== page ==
“We were able to take our virtualization footprint from 15 percent to 95 percent over about a three-week period using Cisco UCS technology,” says Lard. “And we were easily able to migrate from our legacy Sun SPARC and Solaris environment to the UCS infrastructure, which today runs Red Hat Linux. With Cisco’s VMware design expertise, the RISC [reduced instruction set computing] migration included most of our installed Oracle products as well.”

Cisco UCS has set numerous Oracle benchmark world records and is certified by Oracle for its entire software and database stack. These benchmarks and certifications are especially valuable to the UIS team, as its Oracle implementation supports many essential administrative functions. In addition to reliable Oracle support, the Cisco UCS B-Series Blade Servers combine energy-efficient technologies from Cisco and Intel. Intel Xeon processors automatically adjust server performance to meet application needs while reducing energy consumption during periods of lower demand.


The platform is currently running approximately 140 virtual machines in production and roughly 160 in development. UIS consolidated its previous 300 servers on 24 racks down to 10 total servers on Cisco UCS that are now consolidated into two racks. This reduced the university’s data center footprint from approximately 5000-square feet to 200-square feet, not to mention its power and network cabling by 1000 cables.

“After moving to UCS, we ran performance benchmarks to compare with our legacy environment,” says Lard. “We were able to run twice the number of transactions using half the number of servers.” This performance gain is especially noticeable when running the university’s research administration application. “Switching to Cisco UCS with Intel Xeon processors resulted in a 400 to 600 percent performance improvement,” says Lard. “While we expected a performance bump from the Nehalem processor technology, the real application boost came from the unified network that UCS provides. The additional bandwidth combined with the reduced latency and network hops reduced our batch runs from hours to minutes.” Cisco’s Oracle benchmarks also validated a dramatic improvement in Oracle application performance, despite the smaller footprint.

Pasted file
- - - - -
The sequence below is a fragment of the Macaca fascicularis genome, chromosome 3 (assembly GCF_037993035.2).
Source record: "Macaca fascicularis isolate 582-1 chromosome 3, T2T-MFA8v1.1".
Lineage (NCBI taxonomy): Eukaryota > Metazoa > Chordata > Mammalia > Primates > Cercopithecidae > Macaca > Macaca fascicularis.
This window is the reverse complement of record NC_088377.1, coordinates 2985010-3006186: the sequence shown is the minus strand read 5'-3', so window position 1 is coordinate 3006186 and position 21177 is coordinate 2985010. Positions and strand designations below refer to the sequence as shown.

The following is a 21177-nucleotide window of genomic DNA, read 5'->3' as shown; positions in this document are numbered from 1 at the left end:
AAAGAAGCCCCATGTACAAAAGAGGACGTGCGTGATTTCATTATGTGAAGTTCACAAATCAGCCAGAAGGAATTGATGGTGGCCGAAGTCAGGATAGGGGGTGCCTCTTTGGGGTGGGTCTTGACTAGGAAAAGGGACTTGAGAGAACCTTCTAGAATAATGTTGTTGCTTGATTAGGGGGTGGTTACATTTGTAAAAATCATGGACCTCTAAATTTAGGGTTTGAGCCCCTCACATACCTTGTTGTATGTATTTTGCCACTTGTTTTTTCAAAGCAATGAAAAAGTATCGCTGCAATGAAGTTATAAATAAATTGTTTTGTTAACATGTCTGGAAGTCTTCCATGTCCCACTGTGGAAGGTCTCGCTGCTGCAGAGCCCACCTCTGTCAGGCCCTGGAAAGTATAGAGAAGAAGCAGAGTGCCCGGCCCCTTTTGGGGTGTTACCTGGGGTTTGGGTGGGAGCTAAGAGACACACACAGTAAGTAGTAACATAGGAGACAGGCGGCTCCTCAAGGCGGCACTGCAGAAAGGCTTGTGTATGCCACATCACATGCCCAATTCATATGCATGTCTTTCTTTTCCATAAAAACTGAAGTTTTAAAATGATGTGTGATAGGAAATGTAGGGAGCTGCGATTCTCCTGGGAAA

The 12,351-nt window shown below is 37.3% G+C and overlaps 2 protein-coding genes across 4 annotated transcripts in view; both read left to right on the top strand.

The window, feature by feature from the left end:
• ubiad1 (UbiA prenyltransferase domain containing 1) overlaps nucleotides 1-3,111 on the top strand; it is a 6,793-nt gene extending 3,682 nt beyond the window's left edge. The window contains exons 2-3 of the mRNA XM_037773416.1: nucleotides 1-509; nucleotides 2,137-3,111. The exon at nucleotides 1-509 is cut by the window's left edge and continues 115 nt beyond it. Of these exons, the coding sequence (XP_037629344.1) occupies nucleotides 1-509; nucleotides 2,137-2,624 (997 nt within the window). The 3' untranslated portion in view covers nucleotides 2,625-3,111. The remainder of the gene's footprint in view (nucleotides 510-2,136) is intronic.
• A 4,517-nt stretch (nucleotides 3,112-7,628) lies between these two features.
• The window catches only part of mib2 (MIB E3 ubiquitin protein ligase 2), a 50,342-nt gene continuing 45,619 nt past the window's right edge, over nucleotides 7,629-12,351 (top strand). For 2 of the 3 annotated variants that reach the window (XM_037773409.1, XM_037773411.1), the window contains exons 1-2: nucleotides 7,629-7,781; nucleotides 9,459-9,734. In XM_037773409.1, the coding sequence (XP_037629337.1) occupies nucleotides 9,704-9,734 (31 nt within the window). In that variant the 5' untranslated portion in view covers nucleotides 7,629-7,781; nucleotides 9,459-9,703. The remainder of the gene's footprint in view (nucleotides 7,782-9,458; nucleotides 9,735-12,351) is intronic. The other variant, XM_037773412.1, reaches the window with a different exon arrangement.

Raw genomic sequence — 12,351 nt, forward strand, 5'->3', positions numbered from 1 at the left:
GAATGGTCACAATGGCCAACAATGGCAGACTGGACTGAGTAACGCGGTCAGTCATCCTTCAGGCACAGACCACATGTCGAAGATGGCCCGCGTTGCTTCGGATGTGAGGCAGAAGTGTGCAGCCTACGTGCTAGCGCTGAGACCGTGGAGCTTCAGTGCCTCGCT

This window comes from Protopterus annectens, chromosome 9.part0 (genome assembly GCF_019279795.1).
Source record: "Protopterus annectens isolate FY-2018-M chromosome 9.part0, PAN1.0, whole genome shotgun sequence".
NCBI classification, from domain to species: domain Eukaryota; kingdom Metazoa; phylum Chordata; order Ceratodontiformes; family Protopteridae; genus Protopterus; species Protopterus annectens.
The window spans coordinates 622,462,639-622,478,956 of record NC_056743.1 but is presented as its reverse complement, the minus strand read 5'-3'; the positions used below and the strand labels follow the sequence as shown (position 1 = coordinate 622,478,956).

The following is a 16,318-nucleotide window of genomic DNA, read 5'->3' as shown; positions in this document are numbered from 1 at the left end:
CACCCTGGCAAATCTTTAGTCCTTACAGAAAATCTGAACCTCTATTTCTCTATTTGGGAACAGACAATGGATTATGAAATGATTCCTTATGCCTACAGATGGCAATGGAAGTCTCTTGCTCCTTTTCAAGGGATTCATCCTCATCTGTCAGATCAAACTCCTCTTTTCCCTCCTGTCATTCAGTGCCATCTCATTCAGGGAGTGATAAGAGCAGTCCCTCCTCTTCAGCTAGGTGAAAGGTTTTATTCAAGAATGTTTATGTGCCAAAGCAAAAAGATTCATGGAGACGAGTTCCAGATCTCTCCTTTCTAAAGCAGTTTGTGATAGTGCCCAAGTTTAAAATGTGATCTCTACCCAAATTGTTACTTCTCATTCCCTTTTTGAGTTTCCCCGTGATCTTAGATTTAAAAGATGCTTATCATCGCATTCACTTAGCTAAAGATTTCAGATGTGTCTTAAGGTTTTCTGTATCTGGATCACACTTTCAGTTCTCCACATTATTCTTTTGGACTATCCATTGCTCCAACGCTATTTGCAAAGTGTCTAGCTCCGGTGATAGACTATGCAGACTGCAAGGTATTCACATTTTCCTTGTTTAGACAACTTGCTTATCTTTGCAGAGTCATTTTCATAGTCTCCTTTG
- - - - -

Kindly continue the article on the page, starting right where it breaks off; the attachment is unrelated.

By shrinking the physical capacity of its data center by 96 percent, and consequently reducing power consumption by 90 percent, the UIS team saves approximately $600,000 per year. Cisco UCS also minimizes the amount of day-to-day maintenance that is typically required by the UIS server team. “What I hear from our IT staff now is ‘I’m starting to get my life back,’” says Lard. “So it’s really been a huge help for the entire team.”

Ultimately, those who will primarily benefit from the Cisco UCS deployment are the university’s approximately 57,000 student users. UIS is now in the position to increase CPU memory as needed without worrying about performance impact, ensuring a reliable and robust platform for research projects to come.

Next Steps:

Enthusiastic about the cost savings of its new data center environment, the UIS team plans to expand its modernization efforts, primarily by migrating hundreds more of its Sun servers to Cisco UCS. “As we continue to remove our legacy software and hardware environments, we hope to increase our cost savings even further,” says Lard. “Cisco UCS opened our eyes to what we can accomplish. This really is the technology of the future.”

For More Information:

  • To find out more about Cisco Unified Computing, visit:
  • To find out more about Cisco Nexus Switches, visit:
  • To find out more about Cisco support for Oracle technologies, visit:
  • Click here to read how the University saved money by implementing Cisco UCS technology.